Woodbine Casino To Be Ontario’s Biggest

Toronto's Woodbine Racetrack will undergo a major expansion, doubling slots and table games and adding a hotel, dining and retail. The plan, approved 25-19 by Toronto city councillors, also will direct casino revenue to a fund helping low-income neighborhoods. Officials in Niagara and Fort Erie protested the Woodbine plan.

Toronto city councillors recently voted 25-19 to approve an expansion plan which was rejected two years ago, that will make the Woodbine Racetrack the largest casino in Ontario. Under the approved plan, Woodbine will expand its slot machines from 2,700 to 5,000 and also add 120 table games for a total of 300. The entertainment complex ultimately will include a hotel, restaurants and retail areas.

Ontario Lottery and Gaming estimated expanded gaming could generate at least $805.4 million a year n new revenue, bringing Toronto an additional $7-$11 million, for a total of $22.5-$26.5 million from Woodbine.

 Woodbine Mayor John Tory, a longtime supporter of the project, said, “My support for taking this proposition to the next stages does, however, arise out of a profound determination that I have to see more jobs become available.” He said the casino would be a huge boost to the area “that has been starved for jobs and opportunity for a long, long time.” Former Mayor Rob Ford agreed the area needs “stable, good-paying union jobs.”He acknowledged concerns over problem gambling, but said, “You have to weigh the hundreds of good paying jobs compared to a few of the social problems.”

Woodbine Entertainment Group Chief Executive Officer Jim Lawson said of the expansion plan,“This is a real trigger for us moving ahead with additional hospitality and entertainment uses on the Woodbine lands.”

Councillor Glenn De Baeremaeker said the city also plans to establish ways to invest additional gaming revenue into a community benefits fund to aid low-income neighborhoods across the city. “If it actually gets implemented, it will transform this city,” De Baeremaeker said.

The Woodbine expansion plan was met with resistance by Niagara Mayor Jim Diodati, who called it “devastating.” With more than 50 percent of casino patrons at Niagara facilities coming from Toronto, the plan is a real threat for Fallsview Casino and Casino Niagara. Diodati said, “Casino Niagara and Niagara Fallsview Casino Resort employ 4,000-plus people. They are the number one employer in the region. Cannibalization is what is being done. They’re just cutting the pie into smaller pies. We need to make the pie bigger.” Niagara Falls received more than $21 million a year from the OLG for hosting the two casinos here.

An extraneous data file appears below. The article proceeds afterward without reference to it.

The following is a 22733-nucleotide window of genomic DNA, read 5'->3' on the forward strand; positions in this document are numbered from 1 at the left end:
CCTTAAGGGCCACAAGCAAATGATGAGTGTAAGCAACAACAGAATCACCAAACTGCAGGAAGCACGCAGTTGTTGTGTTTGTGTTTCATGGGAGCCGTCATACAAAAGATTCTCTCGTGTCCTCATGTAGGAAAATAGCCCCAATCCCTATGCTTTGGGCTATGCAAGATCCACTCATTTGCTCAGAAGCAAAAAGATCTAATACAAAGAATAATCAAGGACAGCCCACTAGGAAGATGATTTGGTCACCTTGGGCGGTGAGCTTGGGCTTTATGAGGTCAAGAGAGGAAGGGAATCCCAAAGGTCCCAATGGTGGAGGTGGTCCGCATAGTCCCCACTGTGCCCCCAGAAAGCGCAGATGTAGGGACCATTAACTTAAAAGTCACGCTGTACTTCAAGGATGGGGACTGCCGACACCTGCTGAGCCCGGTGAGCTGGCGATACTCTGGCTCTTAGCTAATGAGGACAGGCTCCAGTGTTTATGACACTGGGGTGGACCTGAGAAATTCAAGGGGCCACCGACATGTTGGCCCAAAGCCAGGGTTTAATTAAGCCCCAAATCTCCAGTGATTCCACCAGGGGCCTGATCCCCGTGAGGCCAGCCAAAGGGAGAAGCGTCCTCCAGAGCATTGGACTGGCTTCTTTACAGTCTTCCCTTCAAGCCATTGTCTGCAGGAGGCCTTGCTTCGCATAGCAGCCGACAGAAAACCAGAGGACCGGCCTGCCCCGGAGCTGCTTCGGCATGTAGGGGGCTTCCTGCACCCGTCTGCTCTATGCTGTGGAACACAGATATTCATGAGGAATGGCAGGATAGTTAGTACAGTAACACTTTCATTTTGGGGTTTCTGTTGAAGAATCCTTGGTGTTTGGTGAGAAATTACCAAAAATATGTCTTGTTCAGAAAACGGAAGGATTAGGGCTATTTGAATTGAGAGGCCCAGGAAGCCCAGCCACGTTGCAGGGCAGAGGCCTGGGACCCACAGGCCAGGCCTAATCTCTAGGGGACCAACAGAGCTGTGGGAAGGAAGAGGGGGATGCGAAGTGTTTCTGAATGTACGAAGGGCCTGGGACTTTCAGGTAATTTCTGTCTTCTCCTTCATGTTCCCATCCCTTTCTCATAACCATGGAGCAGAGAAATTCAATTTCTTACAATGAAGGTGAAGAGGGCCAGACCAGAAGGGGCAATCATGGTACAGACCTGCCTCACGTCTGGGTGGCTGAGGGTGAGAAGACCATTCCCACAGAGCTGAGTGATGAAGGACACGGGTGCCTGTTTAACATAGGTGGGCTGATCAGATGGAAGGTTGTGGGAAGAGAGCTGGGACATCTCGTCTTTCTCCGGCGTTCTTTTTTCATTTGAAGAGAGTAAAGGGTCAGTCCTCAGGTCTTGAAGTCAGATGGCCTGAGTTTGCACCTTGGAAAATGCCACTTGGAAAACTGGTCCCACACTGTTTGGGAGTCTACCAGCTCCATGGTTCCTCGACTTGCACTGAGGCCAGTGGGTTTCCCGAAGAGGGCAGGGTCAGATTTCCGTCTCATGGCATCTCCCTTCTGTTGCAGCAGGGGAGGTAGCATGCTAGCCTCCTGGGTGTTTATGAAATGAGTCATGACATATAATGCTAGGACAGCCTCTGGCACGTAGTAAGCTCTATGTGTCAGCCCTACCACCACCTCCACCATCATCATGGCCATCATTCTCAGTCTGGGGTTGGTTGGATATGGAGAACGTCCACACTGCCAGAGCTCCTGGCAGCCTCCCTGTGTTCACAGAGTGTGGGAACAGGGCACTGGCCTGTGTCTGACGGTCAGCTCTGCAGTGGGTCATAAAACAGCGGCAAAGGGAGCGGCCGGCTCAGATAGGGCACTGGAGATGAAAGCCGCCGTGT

Diodati said he was not opposed to Toronto having a casino. But he added, “There needs to be a strategic plan for the benefit of moving everyone ahead. We’re all in favor of a win-win, not a win-lose.” He noted, “Solutions are there. Things that will level the playing field.” For example, Diodati said he’s waiting for a request for proposal from OLG for a 7,000-seat theatre that could attract major performers and events. He added, “The casino in Niagara Falls, New York is investing millions of dollars, they provide free booze to their customers and are beating us at our own game.”

 Diodati said modernization of the industry seems to be happening everywhere but Niagara. He said, Casino Niagara, which opened in 1996, needs to be rebranded. “If this were a Horton’s or McDonald’s franchise, the owner would have been evicted. Every 10 years they have to change,” Diodati stated. He added OLG has done little for Fallsview since it opened in 2004.“It’s their jewel but they’ve done nothing,” he said.

 Fort Erie Mayor Wayne Redekop also took issue with the Woodbine decision. In 2012, the Fort Erie casino and others in border towns were closed by the OLG in an effort to modernize the gaming industry. The casino, Redekop said, “provided a flow of revenue to actually support the horse-racing industry. It also provided money to municipalities to improve infrastructure and provided good-paying jobs in the community.”

 Niagara Falls MPP Wayne Gates said attendance at the track, off-track betting and food and beverage sales are increasing. He said bringing back slots would protect the track’s 1,000 jobs and bring back the jobs that were lost when the slots were removed. “Three years ago, Premier Kathleen Wynne promised to integrate horse racing and gaming with the OLG, which would bring the slots back. But we’ve seen no action. This government continues to gallop right past Fort Erie,” Gates said.

 However, the situation is unlikely to change, said OLG spokesman Rui Brum. “It is important to note that OLG’s old business model was not sustainable over the long term. For example, a decade ago, OLG’s border casinos and slot facilities generated an annual profit of $800 million. Today, that number is less than $100 million.”

 Brum added governments across Canada and globally are facing deficits, so it “makes sense for OLG to engage the private sector to make capital investments. OLG’s mandate is for a province-wide modernization. While there may be impacts to a specific site, OLG’s goal is to ensure that all of our sites remain successful,” Brum noted.